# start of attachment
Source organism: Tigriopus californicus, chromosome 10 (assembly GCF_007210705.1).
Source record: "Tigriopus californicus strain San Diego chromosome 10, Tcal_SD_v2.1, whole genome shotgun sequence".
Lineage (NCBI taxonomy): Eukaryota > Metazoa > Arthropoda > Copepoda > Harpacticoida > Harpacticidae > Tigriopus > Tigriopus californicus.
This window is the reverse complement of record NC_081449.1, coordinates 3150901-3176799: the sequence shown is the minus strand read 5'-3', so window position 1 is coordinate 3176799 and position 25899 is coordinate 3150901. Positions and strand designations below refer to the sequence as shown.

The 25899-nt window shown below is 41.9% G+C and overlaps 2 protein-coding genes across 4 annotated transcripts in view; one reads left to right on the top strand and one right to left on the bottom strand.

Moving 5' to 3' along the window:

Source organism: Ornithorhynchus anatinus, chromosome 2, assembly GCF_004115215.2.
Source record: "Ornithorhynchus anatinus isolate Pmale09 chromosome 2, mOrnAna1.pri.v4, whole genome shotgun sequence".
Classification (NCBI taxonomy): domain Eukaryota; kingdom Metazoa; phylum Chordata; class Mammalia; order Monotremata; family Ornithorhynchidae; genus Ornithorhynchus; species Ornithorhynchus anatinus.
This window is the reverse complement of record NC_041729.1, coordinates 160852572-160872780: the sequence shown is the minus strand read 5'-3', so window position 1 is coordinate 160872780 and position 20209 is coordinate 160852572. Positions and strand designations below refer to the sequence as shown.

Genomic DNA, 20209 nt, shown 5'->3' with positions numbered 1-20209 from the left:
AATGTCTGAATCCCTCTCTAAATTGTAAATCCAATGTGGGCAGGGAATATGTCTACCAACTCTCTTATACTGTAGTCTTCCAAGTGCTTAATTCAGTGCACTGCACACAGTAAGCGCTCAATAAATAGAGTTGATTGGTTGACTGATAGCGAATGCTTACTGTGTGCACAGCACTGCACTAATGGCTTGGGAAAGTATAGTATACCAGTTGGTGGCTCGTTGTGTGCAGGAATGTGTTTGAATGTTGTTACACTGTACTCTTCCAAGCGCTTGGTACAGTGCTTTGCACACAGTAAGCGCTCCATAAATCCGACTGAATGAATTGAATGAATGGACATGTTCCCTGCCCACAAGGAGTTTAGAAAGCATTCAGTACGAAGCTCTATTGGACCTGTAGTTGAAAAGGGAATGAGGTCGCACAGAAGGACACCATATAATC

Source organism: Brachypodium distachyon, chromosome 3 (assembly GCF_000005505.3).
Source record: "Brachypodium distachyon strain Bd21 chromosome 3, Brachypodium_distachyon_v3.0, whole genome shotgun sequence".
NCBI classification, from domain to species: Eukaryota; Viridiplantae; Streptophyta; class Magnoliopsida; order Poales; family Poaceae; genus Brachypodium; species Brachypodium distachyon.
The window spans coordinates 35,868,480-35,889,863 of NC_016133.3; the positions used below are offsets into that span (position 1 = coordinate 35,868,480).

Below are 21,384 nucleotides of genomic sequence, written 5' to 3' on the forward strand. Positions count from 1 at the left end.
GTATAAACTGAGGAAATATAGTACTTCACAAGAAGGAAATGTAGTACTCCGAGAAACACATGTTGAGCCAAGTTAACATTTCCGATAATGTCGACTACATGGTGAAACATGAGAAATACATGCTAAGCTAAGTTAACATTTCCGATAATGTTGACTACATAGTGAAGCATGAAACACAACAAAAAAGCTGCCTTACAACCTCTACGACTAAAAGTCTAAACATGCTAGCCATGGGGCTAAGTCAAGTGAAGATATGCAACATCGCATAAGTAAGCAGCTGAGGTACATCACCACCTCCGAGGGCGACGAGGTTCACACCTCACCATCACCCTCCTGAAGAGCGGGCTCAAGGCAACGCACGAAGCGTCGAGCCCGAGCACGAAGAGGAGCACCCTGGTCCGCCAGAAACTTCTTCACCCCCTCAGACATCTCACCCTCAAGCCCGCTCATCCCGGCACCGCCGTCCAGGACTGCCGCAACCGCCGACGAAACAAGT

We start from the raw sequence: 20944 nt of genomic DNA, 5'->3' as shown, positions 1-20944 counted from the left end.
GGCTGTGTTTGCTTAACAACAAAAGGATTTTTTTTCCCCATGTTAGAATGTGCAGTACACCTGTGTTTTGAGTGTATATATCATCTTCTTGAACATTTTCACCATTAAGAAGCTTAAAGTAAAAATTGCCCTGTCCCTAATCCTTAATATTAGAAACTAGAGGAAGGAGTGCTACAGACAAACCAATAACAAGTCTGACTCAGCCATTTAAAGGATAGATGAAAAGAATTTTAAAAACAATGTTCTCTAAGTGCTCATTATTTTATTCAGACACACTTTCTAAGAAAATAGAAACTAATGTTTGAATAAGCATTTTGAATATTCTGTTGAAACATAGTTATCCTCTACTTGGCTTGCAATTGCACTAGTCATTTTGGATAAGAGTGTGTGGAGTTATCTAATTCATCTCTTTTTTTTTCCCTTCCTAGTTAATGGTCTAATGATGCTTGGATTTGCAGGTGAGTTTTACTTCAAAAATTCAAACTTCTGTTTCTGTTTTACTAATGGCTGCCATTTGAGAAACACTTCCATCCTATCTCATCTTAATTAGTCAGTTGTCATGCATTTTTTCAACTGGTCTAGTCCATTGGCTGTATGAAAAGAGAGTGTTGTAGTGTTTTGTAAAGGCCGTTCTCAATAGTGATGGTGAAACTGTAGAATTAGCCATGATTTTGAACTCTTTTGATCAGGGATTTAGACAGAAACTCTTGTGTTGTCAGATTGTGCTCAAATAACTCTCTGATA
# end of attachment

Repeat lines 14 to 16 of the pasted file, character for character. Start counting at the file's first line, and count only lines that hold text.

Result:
Source record: "Brachypodium distachyon strain Bd21 chromosome 3, Brachypodium_distachyon_v3.0, whole genome shotgun sequence".
NCBI classification, from domain to species: Eukaryota; Viridiplantae; Streptophyta; class Magnoliopsida; order Poales; family Poaceae; genus Brachypodium; species Brachypodium distachyon.
The window spans coordinates 35,868,480-35,889,863 of NC_016133.3; the positions used below are offsets into that span (position 1 = coordinate 35,868,480).